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Retailers and logistics companies could be considered as intermediaries in IP rights infringements, says European Commission

Out-Law News | 01 Dec 2017 | 12:18 pm | 2 min. read

It is open to rights holders under EU law to pursue retailers and logistics companies as intermediaries in the infringement of their intellectual property (IP) rights, the European Commission has said.

Retailers, logistics companies, and postal and parcel service providers could be considered as an intermediary to infringement in the same way as "internet service providers, social networking platforms, online marketplaces and tenants of market halls" can be, as the Court of Justice of the EU (CJEU) has already confirmed, the Commission said.

Iain Connor of Pinsent Masons, the law firm behind Out-Law.com, who specialises in IP litigation and dispute resolution, said: "While at first glance the statement from the Commission may seem to place a somewhat onerous burden on intermediaries in the supply chain between infringer and customer, the reality is that there are already circumstances where these parties can be found liable." 

"Also from a practical standpoint, logistics companies must maintain records of the goods they are transporting pursuant to various pieces of legislation whether as a formal bill of lading or by way of a customs declaration. Therefore, given that such companies already have information which could assist IP rights owners enforce their rights, where they go further and are wilfully blind to the infringing nature of the goods they carry, it seems only fair that they could be liable for their role in getting these goods to market," he said.

The Commission set out its opinion in new guidance it has published which is aimed at clarifying its views on aspects of the EU's IP rights enforcement directive which have been interpreted differently across the EU.

The IP rights enforcement directive provides for the possibility for rights holders to apply to courts for injunctions against "any intermediary whose services are used by a third party to infringe" their rights.

"The CJEU has specifically stated that internet service providers, social networking platforms, online marketplaces and tenants of market halls should be seen as intermediaries in the circumstances of the facts at issue in the legal proceedings at hand," the Commission said in its guidance. It said it does not believe that that list of potential intermediaries that the CJEU has identified is "exhaustive".

"A range of other economic operators which provide services capable of being used by other persons to infringe IPR can also fall within the scope of the Directive's notion of intermediary, which is to be determined on a case-by-case basis," the Commission said. "In the Commission's view, such economic operators can, depending on the case, potentially include for instance providers of certain information society services, postal and parcel services providers, transport and logistics companies and retailers."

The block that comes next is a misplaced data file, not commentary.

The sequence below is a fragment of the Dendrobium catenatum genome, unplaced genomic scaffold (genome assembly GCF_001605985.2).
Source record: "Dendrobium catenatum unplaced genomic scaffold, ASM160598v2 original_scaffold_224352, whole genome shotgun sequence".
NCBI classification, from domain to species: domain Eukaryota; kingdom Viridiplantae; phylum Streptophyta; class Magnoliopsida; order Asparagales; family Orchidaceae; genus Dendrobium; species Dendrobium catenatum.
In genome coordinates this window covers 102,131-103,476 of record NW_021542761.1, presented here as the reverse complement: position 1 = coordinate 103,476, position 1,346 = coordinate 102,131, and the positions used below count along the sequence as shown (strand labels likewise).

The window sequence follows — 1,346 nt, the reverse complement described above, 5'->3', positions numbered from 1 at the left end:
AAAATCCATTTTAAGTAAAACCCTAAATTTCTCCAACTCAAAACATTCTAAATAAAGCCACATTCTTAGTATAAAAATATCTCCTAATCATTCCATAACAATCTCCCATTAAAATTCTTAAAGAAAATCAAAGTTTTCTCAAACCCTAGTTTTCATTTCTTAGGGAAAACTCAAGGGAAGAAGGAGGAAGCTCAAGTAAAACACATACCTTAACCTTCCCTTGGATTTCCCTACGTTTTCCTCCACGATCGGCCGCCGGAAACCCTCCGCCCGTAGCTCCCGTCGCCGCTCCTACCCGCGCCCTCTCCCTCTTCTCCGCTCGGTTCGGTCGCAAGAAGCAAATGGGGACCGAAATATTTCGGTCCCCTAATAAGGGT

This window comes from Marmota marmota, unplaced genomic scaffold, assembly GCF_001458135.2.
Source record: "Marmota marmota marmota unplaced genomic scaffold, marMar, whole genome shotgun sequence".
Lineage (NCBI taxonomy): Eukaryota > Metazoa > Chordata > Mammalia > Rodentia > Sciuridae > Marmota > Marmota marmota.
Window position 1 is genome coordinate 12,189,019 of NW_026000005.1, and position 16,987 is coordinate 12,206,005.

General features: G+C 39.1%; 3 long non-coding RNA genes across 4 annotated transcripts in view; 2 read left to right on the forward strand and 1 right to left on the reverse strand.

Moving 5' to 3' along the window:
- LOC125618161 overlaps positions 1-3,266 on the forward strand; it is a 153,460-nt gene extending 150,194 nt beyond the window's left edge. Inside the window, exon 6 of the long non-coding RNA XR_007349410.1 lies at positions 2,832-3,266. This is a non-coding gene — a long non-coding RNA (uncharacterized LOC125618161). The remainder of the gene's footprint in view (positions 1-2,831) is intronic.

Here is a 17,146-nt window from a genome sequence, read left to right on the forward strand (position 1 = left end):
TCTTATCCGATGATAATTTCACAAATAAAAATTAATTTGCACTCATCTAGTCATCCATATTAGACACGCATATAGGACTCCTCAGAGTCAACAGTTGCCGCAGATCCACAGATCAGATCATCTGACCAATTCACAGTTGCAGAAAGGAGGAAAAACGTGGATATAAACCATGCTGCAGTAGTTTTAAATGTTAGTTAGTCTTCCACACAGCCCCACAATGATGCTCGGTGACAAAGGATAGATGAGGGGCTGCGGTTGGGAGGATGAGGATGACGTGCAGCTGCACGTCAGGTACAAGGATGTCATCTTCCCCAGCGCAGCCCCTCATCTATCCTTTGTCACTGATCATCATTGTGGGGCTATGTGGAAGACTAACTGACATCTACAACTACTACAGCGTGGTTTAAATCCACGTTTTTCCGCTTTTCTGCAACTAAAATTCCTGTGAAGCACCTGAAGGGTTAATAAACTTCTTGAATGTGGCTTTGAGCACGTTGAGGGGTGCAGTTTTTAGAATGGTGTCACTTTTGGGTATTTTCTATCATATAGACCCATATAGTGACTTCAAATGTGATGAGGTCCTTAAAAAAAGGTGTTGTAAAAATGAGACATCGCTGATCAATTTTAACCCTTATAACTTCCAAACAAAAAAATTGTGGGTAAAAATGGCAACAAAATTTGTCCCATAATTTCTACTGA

Some of the measures that can be applied under the IP rights enforcement directive to address infringement can only be applied where infringement has been committed on "a commercial scale".

For example, the directive provides that courts can order the seizure of assets of alleged infringers, including the blocking of their bank accounts, in cases where "the injured party demonstrates circumstances likely to endanger the recovery of damages".

However, the concept of 'commercial scale' is not defined in the directive. The Commission said, though, that case law requires that the term have "autonomous and uniform interpretation throughout the EU".

In its guidance, the Commission said that whether or not a business has engaged in 'commercial scale' infringement should be determined with reference to more than just "quantitative elements, such as the number and extent of the infringements". It said consideration should also be given to "qualitative elements, such as the economic or commercial advantage which may be pursued by the infringements in question".

The guidance also addressed a number of other issues, including the Commission's views on the options open to national courts in determining the level of damages that can be awarded to businesses whose IP rights have been infringed, as well as issues concerning the reimbursement of legal costs.

The Commission also confirmed that it will be up to each individual EU member state to decide whether to apply the provisions of the IP rights enforcement directive to the infringement of trade secrets under new EU trade secrets laws.